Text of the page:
Doctor insights on:
HyPOtensive crisis?: I've never heard of hyPOtensive crisis. HyPERtensive crisis, yes. When someone's blood pressure is dangerously low, that's called "shock." There's hemorrhagic shock & septic shock & shock from low cardiac output due to MI or CHF, etc. Drugs commonly known as pressors such as dopamine, dobutamine, and levarterenol are used to keep BP up. I'll defer to my intensivist colleagues for better answers. ...Read more
Anticholinesterase: neostigmine inhibits the activity of the enzyme responsible for breaking down the acetylcholine, the ubiquitous neurotranmitter. In anesthesia it is commonly used to reverse action of curare-like medications that cause muscle relaxation/ temporary paralysis necessary to facilitate surgery. Hope that helps ...Read more
Hypotension: neostigmine isn't used in hypotensive crisis, read this: https://books.google.com/books?id=5zd_W_PUwvYC&pg=PA193&lpg=PA193&dq=hypotensive+crisis+and+neostygmine&source=bl&ots=SWufyt2QhL&sig=5vWWEMUYn3pGZ3CDqoR_Gdq3hsM&hl=en&sa=X&ei=tj1aVYuZIcLKogSxyILwCg&ved=0CCAQ6AEwAA#v=onepage&q=hypotensive%20crisis%20and%20neostygmine&f=false ...Read more
Why should why should a woman who is planning a pregnancy that use neostigmine stop use it particullary before two weeks ?
Less time is ok.: Neostigmine has a very short "half-life". This means that it's eliminated from the body quickly. Virtually all it will be gone within a week of stopping. Studies show elimination of 1/2 of it in just 90 minutes. Another 1/4 in 90 more minutes. Another 1/8 in 90 more minutes, etc...So you can see by doing this math that Neostigmine will be completely gone from your system in quite a short time. ...Read more
Why should why should a woman who is planning a pregnancy that use neostigmine stop use it particullary before two weeks
why two weeks?"
Caution in pregnancy: Neostigmine is category c in pregnancy, meaning that we really don't know how safe it is because it hasn't been studied. You have to weigh the risks and benefit to the mother against that unknown. Particularly before conception there may be a higher risk of affecting the fetus during organogenesis, when all of the vital organs are being created. Second trimester may be a little safer. ...Read moreSee 1 more doctor answer
Different uses: Acetylcholinesterase inhibitors are the first line of treatment due to their safety and ease of use. Pyridostigmine (Mestinon) is the usual choice. Neostigmine is available but not commonly used. Edrophonium is an acetylcholinesterase inhibitor but does not come in an oral form. It is mainly used as a diagnostic agent for MG. ...Read more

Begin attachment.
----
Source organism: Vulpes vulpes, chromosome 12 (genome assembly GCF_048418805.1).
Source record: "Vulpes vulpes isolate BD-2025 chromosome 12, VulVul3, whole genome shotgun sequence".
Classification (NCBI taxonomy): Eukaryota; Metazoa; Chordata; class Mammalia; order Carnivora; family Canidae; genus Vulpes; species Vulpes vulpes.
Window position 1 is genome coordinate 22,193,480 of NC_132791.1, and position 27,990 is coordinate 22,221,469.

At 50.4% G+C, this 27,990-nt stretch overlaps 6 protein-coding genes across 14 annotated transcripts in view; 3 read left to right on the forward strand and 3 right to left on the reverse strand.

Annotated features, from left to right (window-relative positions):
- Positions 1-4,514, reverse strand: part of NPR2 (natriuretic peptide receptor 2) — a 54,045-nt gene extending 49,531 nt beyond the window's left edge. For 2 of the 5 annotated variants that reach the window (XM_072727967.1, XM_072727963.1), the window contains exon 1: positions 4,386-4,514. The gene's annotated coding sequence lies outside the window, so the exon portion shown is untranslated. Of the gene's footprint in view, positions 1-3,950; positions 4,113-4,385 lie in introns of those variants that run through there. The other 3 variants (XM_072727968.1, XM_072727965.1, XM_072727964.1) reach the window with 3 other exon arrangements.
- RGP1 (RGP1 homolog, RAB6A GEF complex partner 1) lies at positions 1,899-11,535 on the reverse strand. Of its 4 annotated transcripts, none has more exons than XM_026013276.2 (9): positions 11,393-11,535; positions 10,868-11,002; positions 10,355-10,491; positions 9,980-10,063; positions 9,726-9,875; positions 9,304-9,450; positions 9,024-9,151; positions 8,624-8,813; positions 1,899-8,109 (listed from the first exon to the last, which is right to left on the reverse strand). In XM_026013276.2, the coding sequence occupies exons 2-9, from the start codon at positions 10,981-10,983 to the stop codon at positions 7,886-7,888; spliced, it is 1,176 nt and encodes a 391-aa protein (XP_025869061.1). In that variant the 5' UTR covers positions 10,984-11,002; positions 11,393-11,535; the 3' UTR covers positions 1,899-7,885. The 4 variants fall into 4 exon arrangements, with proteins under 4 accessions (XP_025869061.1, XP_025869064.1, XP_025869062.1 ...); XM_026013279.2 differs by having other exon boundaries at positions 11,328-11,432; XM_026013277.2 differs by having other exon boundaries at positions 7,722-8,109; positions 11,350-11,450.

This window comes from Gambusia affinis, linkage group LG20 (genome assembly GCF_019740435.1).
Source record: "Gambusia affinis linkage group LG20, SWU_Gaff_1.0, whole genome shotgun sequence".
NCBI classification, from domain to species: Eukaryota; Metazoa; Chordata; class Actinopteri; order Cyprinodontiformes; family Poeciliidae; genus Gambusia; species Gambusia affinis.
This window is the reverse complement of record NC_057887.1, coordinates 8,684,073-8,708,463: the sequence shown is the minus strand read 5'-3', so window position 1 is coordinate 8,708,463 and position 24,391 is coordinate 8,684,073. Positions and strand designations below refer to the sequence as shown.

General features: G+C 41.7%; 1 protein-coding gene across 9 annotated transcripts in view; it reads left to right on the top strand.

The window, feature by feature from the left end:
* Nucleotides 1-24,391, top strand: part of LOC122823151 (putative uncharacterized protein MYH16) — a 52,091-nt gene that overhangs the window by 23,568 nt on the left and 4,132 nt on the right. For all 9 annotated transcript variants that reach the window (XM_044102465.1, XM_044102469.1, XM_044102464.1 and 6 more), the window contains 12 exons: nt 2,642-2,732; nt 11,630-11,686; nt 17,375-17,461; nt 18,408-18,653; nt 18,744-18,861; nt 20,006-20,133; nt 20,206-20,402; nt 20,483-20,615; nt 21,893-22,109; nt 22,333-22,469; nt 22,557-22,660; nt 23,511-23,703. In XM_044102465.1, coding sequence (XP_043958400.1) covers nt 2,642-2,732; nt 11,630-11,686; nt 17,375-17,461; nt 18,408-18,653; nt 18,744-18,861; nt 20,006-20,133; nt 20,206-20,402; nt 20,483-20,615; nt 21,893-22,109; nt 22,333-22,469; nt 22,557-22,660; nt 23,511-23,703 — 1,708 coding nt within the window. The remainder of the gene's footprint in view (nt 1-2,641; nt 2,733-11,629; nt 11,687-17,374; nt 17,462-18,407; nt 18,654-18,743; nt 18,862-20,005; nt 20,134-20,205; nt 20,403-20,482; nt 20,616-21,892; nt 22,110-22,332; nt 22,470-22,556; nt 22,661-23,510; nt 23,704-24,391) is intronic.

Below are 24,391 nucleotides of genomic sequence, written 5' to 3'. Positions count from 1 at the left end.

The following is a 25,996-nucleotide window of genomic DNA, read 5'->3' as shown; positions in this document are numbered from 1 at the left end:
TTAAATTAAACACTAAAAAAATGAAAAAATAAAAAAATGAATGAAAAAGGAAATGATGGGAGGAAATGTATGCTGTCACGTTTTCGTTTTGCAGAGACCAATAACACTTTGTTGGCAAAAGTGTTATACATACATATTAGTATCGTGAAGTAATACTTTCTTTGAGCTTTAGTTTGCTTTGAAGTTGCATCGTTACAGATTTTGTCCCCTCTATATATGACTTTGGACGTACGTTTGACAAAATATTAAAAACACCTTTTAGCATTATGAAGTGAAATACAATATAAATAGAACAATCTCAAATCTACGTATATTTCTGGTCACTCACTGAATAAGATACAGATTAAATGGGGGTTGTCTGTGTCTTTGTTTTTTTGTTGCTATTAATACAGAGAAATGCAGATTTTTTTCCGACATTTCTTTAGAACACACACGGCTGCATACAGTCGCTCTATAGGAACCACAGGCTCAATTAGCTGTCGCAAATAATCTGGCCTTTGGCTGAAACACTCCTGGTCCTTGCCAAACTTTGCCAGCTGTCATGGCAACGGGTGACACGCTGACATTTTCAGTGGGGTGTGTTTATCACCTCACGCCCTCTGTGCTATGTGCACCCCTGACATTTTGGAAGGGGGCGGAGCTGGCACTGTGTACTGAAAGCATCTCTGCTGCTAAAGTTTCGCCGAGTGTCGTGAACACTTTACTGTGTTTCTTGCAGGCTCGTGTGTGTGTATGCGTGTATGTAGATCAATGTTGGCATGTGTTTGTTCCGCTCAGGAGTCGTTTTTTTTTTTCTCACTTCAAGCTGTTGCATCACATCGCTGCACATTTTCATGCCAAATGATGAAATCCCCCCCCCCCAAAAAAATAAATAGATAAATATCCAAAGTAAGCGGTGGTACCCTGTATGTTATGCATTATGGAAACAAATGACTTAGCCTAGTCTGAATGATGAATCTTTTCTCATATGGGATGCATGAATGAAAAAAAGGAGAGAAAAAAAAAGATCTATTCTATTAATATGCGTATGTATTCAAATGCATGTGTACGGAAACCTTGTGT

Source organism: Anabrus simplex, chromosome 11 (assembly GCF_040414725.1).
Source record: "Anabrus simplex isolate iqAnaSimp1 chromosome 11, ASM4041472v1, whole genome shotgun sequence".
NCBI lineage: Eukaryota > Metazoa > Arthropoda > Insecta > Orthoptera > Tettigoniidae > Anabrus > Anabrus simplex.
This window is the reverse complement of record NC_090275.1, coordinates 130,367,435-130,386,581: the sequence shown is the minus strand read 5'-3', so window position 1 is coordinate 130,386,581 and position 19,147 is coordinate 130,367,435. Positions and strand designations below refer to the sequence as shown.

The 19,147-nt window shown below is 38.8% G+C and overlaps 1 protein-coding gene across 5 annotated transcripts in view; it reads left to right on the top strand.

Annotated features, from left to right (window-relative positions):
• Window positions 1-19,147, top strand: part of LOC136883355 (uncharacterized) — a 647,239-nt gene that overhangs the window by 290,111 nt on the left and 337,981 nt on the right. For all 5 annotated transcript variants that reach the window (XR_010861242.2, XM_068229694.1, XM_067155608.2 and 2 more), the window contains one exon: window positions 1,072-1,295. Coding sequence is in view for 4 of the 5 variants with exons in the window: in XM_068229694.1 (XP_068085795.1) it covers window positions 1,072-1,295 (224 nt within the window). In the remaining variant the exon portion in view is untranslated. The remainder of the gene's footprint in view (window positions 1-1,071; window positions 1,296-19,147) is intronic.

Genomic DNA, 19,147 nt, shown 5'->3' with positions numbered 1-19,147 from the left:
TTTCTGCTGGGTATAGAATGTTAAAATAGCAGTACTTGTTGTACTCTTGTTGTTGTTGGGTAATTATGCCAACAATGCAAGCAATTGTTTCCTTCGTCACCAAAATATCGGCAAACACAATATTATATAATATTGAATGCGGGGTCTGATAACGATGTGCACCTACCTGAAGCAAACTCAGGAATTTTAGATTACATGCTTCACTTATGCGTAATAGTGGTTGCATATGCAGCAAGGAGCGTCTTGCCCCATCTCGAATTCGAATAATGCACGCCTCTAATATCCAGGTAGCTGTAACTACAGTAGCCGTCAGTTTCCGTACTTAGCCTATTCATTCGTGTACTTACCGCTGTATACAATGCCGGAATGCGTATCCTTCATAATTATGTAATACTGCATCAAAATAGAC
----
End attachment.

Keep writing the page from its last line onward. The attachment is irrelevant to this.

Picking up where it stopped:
There are none...: Even the strongest opiates only "take the edge off" for people in chronic pain. Meds are only one part of dealing with the pain. A useful tool, but pain is so necessary for survival that we are not "allowed" to monkey with it much. In acute pain, the transition from miserable to less miserable can be great. In chronic pain, it's just part of the plan. ...Read more
So call your doc: This is the HT public information site.We are thousands of volunteer docs based primarily in the US who answer medical questions.We do not offer treatments. State medical boards require a physician/patient relationship,a retrievable record,recent exam with vital signs for prescribing.Failure to do so can lead to loss or restriction of license. It may seem minor to you but it is not. ...Read moreSee 1 more doctor answer
Sometimes: Sometimes they are. For the most part, expired drugs simply lose potency once past their expiration date. There are, however, some drugs that actually become harmful if taken after they expire. As such, it is best to throw out any medications you have after a year. ...Read more
ASPRIN: Actually no one has decided on 'safest'. Asprin has been around since before you were born and unless you take too much (yes, too much of anything isnt good) most people are okay with it. If the pain it too severe for asprin you need to know what causes it. Good diagnosis is called for. See the dr. ...Read more